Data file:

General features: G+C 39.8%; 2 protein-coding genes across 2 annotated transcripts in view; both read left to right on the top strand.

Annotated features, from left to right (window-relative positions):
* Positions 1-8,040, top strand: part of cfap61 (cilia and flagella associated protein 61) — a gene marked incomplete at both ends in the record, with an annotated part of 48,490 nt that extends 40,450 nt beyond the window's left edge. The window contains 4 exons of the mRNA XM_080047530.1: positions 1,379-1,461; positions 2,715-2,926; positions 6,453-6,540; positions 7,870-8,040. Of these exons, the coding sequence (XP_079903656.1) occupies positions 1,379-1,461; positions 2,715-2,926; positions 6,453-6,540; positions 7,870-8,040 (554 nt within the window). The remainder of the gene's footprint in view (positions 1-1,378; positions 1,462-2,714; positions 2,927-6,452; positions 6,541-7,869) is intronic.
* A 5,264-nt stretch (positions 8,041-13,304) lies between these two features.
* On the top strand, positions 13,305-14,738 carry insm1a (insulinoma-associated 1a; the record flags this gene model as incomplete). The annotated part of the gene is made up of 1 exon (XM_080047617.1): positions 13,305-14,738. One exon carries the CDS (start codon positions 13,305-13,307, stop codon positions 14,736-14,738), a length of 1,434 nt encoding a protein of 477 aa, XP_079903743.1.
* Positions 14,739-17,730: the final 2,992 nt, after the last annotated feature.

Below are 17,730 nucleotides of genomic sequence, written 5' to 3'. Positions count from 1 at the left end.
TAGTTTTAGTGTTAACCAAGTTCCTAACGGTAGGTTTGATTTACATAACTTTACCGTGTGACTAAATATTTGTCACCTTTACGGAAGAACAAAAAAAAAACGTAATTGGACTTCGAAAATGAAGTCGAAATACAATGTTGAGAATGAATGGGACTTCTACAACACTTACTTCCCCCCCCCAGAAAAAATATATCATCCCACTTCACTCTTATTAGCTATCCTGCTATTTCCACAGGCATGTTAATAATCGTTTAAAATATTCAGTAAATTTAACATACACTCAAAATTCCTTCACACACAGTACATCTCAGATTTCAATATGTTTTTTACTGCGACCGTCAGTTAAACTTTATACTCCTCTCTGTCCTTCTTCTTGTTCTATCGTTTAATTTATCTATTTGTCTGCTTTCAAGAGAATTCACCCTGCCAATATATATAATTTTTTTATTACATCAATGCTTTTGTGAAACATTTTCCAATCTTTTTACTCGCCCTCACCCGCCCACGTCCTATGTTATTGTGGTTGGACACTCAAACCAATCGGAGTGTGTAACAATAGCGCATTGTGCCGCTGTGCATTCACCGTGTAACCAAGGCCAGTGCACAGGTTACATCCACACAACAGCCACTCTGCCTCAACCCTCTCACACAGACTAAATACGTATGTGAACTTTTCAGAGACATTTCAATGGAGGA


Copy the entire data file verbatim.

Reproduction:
General features: G+C 39.8%; 2 protein-coding genes across 2 annotated transcripts in view; both read left to right on the top strand.

Annotated features, from left to right (window-relative positions):
* Positions 1-8,040, top strand: part of cfap61 (cilia and flagella associated protein 61) — a gene marked incomplete at both ends in the record, with an annotated part of 48,490 nt that extends 40,450 nt beyond the window's left edge. The window contains 4 exons of the mRNA XM_080047530.1: positions 1,379-1,461; positions 2,715-2,926; positions 6,453-6,540; positions 7,870-8,040. Of these exons, the coding sequence (XP_079903656.1) occupies positions 1,379-1,461; positions 2,715-2,926; positions 6,453-6,540; positions 7,870-8,040 (554 nt within the window). The remainder of the gene's footprint in view (positions 1-1,378; positions 1,462-2,714; positions 2,927-6,452; positions 6,541-7,869) is intronic.
* A 5,264-nt stretch (positions 8,041-13,304) lies between these two features.
* On the top strand, positions 13,305-14,738 carry insm1a (insulinoma-associated 1a; the record flags this gene model as incomplete). The annotated part of the gene is made up of 1 exon (XM_080047617.1): positions 13,305-14,738. One exon carries the CDS (start codon positions 13,305-13,307, stop codon positions 14,736-14,738), a length of 1,434 nt encoding a protein of 477 aa, XP_079903743.1.
* Positions 14,739-17,730: the final 2,992 nt, after the last annotated feature.

Below are 17,730 nucleotides of genomic sequence, written 5' to 3'. Positions count from 1 at the left end.
TAGTTTTAGTGTTAACCAAGTTCCTAACGGTAGGTTTGATTTACATAACTTTACCGTGTGACTAAATATTTGTCACCTTTACGGAAGAACAAAAAAAAAACGTAATTGGACTTCGAAAATGAAGTCGAAATACAATGTTGAGAATGAATGGGACTTCTACAACACTTACTTCCCCCCCCCAGAAAAAATATATCATCCCACTTCACTCTTATTAGCTATCCTGCTATTTCCACAGGCATGTTAATAATCGTTTAAAATATTCAGTAAATTTAACATACACTCAAAATTCCTTCACACACAGTACATCTCAGATTTCAATATGTTTTTTACTGCGACCGTCAGTTAAACTTTATACTCCTCTCTGTCCTTCTTCTTGTTCTATCGTTTAATTTATCTATTTGTCTGCTTTCAAGAGAATTCACCCTGCCAATATATATAATTTTTTTATTACATCAATGCTTTTGTGAAACATTTTCCAATCTTTTTACTCGCCCTCACCCGCCCACGTCCTATGTTATTGTGGTTGGACACTCAAACCAATCGGAGTGTGTAACAATAGCGCATTGTGCCGCTGTGCATTCACCGTGTAACCAAGGCCAGTGCACAGGTTACATCCACACAACAGCCACTCTGCCTCAACCCTCTCACACAGACTAAATACGTATGTGAACTTTTCAGAGACATTTCAATGGAGGA